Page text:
Quite closely relate to expression of existence / non-existence are expressions of past time, which make use of the phrase est cum and fuit cum, which may be translated as ‘there was a time when…’ Like the phrases that describe existence, these make use of a relative clause of characteristic (w/ subjunctive!) to describe an indefinite period of present/past time.
est cum …. present subjunctive
fuit cum …. imperfect subjunctive
est cum in omnis virī aevō domum parentis linquat: there comes a time in every man’s life when he must leave the home of his father
est cum omnibus deceat: there is a season for all things
fuit cum mihi quoque initium requiēscendī fore iūstum arbitrārer: there was a time when I thought a beginning of rest would be justifiable on my part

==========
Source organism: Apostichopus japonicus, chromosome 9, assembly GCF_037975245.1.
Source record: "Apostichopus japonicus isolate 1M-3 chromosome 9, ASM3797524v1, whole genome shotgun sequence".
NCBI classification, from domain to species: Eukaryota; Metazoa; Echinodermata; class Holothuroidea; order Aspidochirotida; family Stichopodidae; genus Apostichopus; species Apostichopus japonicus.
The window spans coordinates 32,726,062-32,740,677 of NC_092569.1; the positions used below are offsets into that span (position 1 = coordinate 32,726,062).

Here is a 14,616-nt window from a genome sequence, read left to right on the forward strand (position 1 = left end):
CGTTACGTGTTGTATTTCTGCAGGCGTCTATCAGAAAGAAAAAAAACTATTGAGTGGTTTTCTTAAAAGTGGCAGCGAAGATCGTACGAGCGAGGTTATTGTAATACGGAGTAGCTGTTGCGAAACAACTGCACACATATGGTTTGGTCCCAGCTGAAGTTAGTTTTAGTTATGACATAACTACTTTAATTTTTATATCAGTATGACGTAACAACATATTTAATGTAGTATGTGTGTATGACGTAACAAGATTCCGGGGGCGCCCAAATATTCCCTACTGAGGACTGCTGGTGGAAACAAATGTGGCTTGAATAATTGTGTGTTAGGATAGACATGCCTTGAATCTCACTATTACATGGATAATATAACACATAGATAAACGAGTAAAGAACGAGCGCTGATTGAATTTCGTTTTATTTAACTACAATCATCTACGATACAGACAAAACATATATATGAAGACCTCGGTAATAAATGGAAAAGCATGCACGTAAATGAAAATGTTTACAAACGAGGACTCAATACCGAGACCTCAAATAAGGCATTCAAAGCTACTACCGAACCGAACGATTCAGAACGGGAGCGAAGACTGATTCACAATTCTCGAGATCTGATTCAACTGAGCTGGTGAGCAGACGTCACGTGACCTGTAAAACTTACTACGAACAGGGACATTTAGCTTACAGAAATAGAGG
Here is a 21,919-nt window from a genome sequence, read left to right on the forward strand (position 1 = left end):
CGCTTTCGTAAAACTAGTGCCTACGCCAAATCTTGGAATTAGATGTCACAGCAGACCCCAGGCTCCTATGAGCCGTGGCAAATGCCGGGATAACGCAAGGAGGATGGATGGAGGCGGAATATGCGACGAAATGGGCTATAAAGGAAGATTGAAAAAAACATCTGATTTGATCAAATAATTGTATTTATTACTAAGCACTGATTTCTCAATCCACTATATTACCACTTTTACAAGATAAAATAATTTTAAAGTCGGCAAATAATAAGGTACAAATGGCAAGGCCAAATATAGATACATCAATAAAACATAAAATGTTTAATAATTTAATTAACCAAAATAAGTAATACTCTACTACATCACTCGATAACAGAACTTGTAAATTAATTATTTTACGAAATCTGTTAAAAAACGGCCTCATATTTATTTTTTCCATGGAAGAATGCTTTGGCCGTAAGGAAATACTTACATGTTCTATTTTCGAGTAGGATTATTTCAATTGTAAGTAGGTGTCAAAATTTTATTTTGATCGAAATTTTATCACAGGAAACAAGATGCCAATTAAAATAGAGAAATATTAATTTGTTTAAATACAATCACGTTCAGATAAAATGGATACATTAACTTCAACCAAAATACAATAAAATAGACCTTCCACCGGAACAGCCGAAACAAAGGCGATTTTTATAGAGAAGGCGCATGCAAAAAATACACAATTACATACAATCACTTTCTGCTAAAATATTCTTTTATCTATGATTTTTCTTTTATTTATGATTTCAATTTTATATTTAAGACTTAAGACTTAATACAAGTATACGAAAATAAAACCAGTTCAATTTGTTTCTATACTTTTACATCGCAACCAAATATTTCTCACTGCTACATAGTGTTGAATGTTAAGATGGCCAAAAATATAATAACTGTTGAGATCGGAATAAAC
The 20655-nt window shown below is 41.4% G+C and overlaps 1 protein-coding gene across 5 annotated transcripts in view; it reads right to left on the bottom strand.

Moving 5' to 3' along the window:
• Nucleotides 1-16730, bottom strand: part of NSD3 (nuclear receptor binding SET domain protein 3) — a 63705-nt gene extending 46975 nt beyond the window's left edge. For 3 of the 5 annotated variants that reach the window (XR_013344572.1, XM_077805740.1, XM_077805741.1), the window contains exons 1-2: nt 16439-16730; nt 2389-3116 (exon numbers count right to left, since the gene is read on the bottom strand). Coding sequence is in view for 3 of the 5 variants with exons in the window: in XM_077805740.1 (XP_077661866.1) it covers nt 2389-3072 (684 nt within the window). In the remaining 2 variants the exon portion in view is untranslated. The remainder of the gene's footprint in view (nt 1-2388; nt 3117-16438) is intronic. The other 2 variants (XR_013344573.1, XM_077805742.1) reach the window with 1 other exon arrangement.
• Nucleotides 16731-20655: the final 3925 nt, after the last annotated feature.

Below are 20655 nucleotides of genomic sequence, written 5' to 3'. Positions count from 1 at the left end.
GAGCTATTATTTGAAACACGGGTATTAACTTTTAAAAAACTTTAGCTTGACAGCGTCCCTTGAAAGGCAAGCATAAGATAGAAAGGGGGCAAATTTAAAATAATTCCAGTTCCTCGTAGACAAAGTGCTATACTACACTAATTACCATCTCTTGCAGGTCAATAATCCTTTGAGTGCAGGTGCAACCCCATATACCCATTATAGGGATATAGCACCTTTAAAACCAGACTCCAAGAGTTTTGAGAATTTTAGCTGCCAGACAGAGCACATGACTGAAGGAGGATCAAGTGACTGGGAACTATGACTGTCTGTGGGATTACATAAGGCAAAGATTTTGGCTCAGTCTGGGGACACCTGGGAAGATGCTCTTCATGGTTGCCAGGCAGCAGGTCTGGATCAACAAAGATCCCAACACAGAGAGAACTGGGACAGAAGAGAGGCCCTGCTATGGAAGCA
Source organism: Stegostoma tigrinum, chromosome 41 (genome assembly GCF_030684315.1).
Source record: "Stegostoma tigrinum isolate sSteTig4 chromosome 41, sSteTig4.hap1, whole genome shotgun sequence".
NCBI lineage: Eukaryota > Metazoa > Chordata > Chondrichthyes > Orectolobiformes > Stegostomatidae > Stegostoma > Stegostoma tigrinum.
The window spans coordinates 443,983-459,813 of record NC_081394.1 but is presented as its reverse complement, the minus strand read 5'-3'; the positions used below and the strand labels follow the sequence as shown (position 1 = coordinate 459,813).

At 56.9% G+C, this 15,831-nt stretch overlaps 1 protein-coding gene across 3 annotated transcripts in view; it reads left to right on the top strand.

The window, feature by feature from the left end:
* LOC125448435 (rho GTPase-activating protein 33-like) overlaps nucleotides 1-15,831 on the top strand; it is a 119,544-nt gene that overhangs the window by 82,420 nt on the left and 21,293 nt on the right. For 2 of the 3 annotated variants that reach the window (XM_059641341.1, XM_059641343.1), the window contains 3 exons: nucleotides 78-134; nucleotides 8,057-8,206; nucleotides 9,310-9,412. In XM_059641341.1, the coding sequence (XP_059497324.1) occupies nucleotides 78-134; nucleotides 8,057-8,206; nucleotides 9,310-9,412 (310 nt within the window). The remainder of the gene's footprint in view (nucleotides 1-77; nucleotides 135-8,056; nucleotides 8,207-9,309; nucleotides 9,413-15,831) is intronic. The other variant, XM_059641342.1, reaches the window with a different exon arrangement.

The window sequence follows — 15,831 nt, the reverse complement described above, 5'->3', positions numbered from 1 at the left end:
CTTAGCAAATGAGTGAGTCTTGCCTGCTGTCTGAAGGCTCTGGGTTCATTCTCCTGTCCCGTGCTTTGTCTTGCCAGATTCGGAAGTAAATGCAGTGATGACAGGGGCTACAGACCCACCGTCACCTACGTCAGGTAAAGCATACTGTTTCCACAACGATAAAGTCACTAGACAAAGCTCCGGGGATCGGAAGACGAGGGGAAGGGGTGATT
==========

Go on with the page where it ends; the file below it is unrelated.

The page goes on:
fuit cum nōn altior meīs genibus essēs: there was a time when you were no taller than my knees
Most grammar textbooks will tell you that the Latin ‘to be’ has only a future active participle. On a practical level, that’s true. However, there is evidence within the Latin language of a lost present active participle. This would have been sōns, sontis. (cf. Greek ὤν).
However, this form is all but lost. We may conjecture that it existed at one time because it is stored in certain adjectives (īnsōns, innocent; absēns, absent, praesēns, present). It also appears in late Latin philosophical terminology (ēns, being; entia, the things which are). However, these were likely designed by intellectuals to reflect the present participle as it would appear, were it in use. Honestly, the same might be true of insōns, etc, but with words that old, we can’t trace their origins properly.